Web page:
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NLS on the Move

August 29, 2019

The latest on our new initiatives

 

NLS gets a new name and logo

You’ve been hearing talk of it since last summer’s network conference in Nashville, and it’s finally happening: NLS is changing its name. This fall, NLS will become the National Library Service for the Blind and Print Disabled.

“Both NLS and the Library of Congress sought input from stakeholder groups and gathered data regarding this change,” NLS Director Karen Keninger said. “We also heard from members of the public through emails, in-person interactions at events and channels such as Facebook. In keeping with the strategic plan of the Library of Congress, and our alignment to its goals, our new name is patron-centric. As with all of our work, it puts the emphasis on the people we serve. It picks up on the language used in the Marrakesh Treaty, which refers to ‘persons who are blind, visually impaired, or otherwise print disabled.’ And it removes a word—‘handicapped’—that has become dated and that some find offensive.”

The new name—along with our new NLS logo—will be introduced through both NLS’s and the Library of Congress’s public channels on October 1.

We know you have questions about the change and how it will impact your library. We won’t try to answer all of them today, but here’s a start:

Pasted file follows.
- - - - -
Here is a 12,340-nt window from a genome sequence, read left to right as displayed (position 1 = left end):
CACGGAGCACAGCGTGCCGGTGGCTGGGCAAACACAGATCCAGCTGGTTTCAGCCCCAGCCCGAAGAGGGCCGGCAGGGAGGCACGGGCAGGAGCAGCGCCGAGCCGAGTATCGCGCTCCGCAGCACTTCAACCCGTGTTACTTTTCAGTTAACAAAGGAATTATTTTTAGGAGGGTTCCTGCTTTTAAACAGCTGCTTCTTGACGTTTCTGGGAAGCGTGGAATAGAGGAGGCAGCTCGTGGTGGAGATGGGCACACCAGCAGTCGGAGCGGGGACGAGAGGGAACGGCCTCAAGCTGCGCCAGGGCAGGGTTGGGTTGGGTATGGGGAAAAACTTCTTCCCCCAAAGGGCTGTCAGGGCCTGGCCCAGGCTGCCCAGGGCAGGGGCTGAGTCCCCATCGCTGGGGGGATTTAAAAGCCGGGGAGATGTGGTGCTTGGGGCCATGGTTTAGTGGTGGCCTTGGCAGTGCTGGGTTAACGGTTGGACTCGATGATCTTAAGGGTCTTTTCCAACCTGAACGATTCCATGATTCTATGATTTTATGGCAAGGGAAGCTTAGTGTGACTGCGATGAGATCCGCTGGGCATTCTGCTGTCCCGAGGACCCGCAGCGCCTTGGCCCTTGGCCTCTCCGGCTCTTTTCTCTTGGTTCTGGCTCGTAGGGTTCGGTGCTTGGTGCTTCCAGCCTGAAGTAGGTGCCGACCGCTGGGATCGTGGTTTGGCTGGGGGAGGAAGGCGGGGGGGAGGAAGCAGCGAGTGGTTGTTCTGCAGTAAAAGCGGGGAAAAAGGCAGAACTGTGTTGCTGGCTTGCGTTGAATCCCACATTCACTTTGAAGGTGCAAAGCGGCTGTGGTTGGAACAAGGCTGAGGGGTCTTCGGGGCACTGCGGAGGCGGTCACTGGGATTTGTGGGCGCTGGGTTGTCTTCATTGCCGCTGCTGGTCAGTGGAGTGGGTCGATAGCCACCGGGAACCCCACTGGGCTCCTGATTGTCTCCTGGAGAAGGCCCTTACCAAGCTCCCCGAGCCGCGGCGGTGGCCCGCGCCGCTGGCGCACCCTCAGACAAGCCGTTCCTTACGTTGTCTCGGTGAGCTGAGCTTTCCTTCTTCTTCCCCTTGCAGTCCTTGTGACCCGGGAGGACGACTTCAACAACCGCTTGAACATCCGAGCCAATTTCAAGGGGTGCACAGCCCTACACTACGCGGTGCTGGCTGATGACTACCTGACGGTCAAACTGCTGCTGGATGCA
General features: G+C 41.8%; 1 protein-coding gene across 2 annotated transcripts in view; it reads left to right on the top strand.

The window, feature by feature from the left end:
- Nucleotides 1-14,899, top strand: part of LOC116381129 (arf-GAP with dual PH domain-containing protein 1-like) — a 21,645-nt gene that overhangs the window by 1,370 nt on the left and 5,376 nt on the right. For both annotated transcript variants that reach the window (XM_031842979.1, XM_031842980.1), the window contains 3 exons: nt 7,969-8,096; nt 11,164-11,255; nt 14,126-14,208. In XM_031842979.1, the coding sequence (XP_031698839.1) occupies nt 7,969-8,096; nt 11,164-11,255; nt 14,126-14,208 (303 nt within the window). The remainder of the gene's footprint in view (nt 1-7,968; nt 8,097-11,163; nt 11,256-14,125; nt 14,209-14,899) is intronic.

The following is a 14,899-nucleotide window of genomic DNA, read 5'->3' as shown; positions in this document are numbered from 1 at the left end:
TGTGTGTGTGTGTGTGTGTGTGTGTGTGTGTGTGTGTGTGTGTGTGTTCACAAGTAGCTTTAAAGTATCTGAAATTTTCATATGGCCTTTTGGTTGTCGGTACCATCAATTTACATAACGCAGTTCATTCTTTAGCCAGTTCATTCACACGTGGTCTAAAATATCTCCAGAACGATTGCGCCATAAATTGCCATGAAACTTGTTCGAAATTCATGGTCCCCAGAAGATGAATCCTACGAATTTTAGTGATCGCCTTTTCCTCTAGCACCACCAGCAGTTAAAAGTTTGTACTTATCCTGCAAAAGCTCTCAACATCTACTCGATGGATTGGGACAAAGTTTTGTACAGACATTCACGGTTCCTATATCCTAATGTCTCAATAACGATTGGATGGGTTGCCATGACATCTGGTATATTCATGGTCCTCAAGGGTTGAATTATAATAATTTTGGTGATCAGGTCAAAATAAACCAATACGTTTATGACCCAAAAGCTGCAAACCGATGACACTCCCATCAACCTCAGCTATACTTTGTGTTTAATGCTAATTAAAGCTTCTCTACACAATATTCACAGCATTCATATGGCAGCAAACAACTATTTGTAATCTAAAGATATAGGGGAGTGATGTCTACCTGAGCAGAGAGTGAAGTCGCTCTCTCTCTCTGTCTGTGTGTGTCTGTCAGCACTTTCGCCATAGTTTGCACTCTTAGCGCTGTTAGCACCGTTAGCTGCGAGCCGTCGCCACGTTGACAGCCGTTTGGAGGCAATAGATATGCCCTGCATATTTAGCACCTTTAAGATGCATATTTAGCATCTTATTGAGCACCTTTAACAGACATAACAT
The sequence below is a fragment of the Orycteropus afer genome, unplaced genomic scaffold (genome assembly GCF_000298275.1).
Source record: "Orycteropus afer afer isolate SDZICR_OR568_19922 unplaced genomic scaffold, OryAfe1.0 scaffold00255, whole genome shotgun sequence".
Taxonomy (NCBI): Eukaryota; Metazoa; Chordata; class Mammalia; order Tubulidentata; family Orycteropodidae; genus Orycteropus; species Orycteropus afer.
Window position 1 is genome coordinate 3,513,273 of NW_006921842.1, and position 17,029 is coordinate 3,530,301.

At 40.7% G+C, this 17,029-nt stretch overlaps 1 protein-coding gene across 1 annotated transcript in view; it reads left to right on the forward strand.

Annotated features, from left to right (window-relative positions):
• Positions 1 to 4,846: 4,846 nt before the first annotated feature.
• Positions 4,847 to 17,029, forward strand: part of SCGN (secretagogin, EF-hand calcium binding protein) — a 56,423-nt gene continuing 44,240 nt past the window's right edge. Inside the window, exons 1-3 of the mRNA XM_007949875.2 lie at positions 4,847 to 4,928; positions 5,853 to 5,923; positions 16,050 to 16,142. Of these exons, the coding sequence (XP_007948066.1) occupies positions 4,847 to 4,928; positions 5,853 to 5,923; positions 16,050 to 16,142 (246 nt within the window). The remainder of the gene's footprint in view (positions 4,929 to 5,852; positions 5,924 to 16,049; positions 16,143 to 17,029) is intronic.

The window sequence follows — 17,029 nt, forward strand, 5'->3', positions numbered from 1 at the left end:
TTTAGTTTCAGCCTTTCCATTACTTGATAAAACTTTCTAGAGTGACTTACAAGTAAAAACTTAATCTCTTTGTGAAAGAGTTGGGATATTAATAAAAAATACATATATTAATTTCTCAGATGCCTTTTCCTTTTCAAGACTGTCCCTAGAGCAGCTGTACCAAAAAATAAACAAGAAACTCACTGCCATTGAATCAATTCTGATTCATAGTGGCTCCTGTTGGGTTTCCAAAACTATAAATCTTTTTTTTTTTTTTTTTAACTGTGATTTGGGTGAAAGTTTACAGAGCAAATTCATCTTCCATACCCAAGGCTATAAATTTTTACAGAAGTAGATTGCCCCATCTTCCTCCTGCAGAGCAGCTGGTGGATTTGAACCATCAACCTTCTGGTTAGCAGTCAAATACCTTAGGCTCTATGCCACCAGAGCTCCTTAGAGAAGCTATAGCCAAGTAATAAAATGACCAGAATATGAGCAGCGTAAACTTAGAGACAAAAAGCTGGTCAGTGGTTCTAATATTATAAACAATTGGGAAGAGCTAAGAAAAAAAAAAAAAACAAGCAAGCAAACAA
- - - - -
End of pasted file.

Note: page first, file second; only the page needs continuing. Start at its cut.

Will the program still be known as NLS?

Yes!

Do you have to change your library’s name too?

No. In recent years, some network libraries have chosen to change their names. In the spring of 2018, for example, the Tennessee Library for the Blind became the Tennessee Library for Accessible Books and Media. But that’s a local decision for libraries and their parent agencies to make.

Will NLS get a new brand identity to go with its name change?

Yes, and it will complement the brand identity the Library of Congress adopted last summer.

What should you do with promotional and educational materials that have the old NLS name?

Don’t throw them out! Continue to use them until supplies run out or NLS provides updated materials with the new name and branding. We will do this over time as we reprint current materials that are in low supply or create new materials.

How is NLS letting patrons know about the change?

The September–October issues of Talking Book Topics and Braille Book Review will announce the change. The November–December issues will display the new name and brand identity. There will also be notices on our website and Facebook page.

How can network libraries help get the word out?

In the coming weeks we’ll be sharing language that you can use in your newsletters and social media posts and on your websites.

September will be a busy month for us here at NLS as we work to implement the name change. Look for additional information as we get closer to October 1.

Watch for the next issue of On the Move in your inbox on September 26!